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Weekly Meanderings

posted by Scot McKnight
Our new neighbor.
He asked me where the blue parakeets were.
I told him I was his blue parakeet.
But if he didn’t mind himself, he’d be my blue parakeet.
Fox1.jpg
This was flippin’ fun!
This is a good reminder.
And this is changing, resistance notwithstanding.
In support of open membership with Mike Bell (at iMonk’s site).
Speaking of which, who is your companion with Don Johnson.
GulfOilSpill.jpg
Good piece about the wisdom of Hazel.
Mark Roberts on the National Day of Prayer flap … scroll down for part one.
Wow, have missions become toxic?
Kenneth Sheppard on the new atheists — nice review.

Meanderings in the News

1. Do we have free will? Ask the scientists: “In the introductory chapter of many undergraduate texts dealing with biology or biochemistry, it is common to stress (as I have in this article) that biological systems obey the laws of chemistry and physics; as living systems we are nothing more than a bag of chemicals. It is almost with a sense of pride that the authors of such texts may contrast this understanding with the alternative earlier belief in vitalism–the belief that there are forces governing the biological world that are distinct from those that determine the physical world. The irony here is that in reality, a belief in free will is nothing less than a continuing belief in vitalism–a concept that we like to think we discarded well over 100 years ago! It is my concern, that this vitalistic way of thinking about human behavior–a style of thinking that is present throughout our scientific institutions–serves only to hinder what should be a major onslaught on determining the molecular genetic and chemical basis of human behavior.” (HT: JT)
2. President Obama at UMich: ““It may make your blood boil,” he said. “Your mind may not often be changed. But the practice of listening to opposing views is essential for effective citizenship.”
3. Blogs left and blogs right.
4. Barbara Strauch: “But as it turns out, modern middle age is from 40 to 65. During this long time in the middle, if we’re relatively healthy our brains may have a few issues, but on balance they’re better than ever during that period.”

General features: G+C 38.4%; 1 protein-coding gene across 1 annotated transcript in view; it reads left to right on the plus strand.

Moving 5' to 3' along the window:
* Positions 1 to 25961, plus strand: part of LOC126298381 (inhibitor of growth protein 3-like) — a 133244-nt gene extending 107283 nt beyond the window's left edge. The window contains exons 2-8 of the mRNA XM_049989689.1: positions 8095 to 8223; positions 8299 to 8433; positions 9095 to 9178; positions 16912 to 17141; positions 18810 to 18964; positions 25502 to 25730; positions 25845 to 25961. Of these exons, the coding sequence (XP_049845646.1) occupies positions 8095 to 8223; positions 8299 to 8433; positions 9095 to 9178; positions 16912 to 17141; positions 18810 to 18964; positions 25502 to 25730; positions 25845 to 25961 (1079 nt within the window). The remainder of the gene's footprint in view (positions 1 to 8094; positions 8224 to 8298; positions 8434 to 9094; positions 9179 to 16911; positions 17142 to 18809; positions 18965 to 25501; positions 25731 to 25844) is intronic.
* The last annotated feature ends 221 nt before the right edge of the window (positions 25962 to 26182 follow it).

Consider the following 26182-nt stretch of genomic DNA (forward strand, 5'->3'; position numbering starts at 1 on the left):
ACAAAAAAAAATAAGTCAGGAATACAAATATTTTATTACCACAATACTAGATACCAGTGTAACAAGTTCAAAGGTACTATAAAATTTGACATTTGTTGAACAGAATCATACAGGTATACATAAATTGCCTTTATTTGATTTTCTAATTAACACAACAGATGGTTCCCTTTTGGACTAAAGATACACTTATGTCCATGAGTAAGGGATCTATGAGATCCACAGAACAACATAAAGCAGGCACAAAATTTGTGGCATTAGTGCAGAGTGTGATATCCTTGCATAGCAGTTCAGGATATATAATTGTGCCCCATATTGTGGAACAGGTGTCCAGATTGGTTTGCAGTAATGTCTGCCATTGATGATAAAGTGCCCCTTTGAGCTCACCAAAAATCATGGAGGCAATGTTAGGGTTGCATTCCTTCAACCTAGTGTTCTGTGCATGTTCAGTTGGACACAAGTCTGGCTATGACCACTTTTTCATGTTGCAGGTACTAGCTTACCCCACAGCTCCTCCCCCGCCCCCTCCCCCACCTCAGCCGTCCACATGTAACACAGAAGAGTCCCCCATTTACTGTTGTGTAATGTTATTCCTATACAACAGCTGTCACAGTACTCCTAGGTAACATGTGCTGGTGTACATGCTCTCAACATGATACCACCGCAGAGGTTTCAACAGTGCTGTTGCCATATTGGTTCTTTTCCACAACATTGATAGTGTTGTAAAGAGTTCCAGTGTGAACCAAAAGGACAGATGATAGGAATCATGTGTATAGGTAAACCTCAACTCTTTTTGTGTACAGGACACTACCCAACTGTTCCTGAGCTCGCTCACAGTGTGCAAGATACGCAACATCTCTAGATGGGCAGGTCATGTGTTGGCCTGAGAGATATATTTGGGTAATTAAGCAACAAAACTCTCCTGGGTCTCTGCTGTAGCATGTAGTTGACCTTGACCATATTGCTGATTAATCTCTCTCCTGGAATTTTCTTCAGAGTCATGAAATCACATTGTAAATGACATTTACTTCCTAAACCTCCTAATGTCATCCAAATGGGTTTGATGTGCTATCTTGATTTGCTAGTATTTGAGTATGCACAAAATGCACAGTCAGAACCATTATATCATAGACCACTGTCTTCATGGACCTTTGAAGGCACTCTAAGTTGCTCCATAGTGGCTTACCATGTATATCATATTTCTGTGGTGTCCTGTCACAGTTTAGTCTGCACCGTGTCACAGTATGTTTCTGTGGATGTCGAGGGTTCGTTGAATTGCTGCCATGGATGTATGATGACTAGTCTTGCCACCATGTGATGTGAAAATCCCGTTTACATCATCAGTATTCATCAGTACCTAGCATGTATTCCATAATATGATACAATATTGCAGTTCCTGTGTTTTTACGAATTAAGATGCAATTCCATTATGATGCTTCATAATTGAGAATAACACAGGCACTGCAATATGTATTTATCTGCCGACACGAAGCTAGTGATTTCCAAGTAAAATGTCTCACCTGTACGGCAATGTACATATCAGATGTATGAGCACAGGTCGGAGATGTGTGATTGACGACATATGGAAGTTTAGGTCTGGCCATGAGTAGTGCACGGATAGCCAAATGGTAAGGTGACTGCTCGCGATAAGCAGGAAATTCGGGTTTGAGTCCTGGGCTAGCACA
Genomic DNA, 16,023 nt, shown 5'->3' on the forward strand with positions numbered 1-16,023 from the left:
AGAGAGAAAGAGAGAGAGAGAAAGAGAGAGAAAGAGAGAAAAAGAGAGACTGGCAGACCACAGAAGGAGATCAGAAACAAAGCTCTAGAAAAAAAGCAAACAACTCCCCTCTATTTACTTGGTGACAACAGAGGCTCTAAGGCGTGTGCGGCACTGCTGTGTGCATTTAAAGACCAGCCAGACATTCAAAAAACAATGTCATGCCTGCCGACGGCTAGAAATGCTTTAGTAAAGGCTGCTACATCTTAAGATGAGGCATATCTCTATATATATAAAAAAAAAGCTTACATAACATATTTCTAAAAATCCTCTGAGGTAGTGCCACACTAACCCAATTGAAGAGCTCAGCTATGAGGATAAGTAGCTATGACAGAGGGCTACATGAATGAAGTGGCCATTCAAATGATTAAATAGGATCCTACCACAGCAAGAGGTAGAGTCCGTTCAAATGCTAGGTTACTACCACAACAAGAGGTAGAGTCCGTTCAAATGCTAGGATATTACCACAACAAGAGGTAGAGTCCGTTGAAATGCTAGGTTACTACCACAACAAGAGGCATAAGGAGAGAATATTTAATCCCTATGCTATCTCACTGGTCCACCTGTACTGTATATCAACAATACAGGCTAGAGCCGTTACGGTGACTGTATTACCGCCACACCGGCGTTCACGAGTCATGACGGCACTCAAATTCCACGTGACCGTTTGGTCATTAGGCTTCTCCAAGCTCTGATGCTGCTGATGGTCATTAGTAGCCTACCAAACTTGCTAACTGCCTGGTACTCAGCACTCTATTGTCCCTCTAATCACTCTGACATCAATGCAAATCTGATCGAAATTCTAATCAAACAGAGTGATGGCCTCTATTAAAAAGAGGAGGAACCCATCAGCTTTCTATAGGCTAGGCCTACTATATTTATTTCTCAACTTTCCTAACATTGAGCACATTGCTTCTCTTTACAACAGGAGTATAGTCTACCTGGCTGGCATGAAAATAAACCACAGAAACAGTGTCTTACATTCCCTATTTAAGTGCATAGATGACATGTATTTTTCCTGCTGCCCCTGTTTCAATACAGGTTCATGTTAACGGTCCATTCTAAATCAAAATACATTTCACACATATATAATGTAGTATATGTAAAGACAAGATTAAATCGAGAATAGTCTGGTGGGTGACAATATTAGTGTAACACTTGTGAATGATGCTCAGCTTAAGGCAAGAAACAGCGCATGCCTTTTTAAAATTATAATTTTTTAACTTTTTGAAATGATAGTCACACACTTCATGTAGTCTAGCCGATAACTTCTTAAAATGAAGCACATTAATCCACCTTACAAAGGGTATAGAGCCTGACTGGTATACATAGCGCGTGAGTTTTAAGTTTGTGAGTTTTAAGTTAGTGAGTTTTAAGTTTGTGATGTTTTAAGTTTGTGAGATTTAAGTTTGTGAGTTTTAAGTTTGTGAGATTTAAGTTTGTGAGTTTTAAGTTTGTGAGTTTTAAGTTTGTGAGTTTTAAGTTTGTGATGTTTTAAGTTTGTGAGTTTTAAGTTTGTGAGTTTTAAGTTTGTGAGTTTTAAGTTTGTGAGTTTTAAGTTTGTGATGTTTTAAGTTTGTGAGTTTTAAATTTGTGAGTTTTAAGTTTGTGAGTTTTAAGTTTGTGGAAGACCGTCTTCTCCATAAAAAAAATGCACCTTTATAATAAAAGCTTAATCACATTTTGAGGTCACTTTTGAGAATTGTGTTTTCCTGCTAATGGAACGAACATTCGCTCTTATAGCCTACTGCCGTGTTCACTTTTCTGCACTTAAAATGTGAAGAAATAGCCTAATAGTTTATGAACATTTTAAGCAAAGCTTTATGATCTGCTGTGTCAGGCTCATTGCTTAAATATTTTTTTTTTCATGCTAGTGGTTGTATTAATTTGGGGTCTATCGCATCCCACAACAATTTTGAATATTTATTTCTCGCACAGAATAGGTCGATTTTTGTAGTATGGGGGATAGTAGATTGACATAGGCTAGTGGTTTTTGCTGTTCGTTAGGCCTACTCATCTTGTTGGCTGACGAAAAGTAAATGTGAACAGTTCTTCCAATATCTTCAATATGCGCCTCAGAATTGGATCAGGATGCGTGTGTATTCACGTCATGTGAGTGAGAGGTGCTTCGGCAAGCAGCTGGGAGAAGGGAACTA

5. Anyone know about E-Verify? Mario Loyola on Arizona immigration issues: “The Arizona police-powers law distracts attention from the one way in which Arizona’s approach to illegal immigration can and should be a model for the nation: the adoption of a universal E-Verify mandate for all employers. Modern technology has given us a way to strike at the heart of the illegal-immigration problem. It comes not in the form of drones, or fences, or expanded police powers, but in the form of a simple legislative device that promises to alter the economics of illegal immigration. The several states should move as quickly as possible towards universal E-Verify.”
6. Oh my, this can get complex.
7. Was Cheney wrong
8. John W. Kennedy, at CT, on Ergun Caner.
9. Will the model for Catholic priests change? “In Cesbron’s view, the current model of the priest “dates to Vatican 1, to the counter-reformation, it is a model from the 16th century, and the model needs to finally adapt. That is bound to happen, it will be reformed, there is no logical choice for us.”
10. 5113! Why? (That’s exasperation, not a question.)
Meanderings in Sports
Tom Ricketts, the new owner of the Cubs, wants to erect a big Toyota sign over the left field bleachers. There’s more than one problem here. Welcome to Chicago!


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Comments read comments(9)
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JoanieD

posted May 8, 2010 at 7:16 am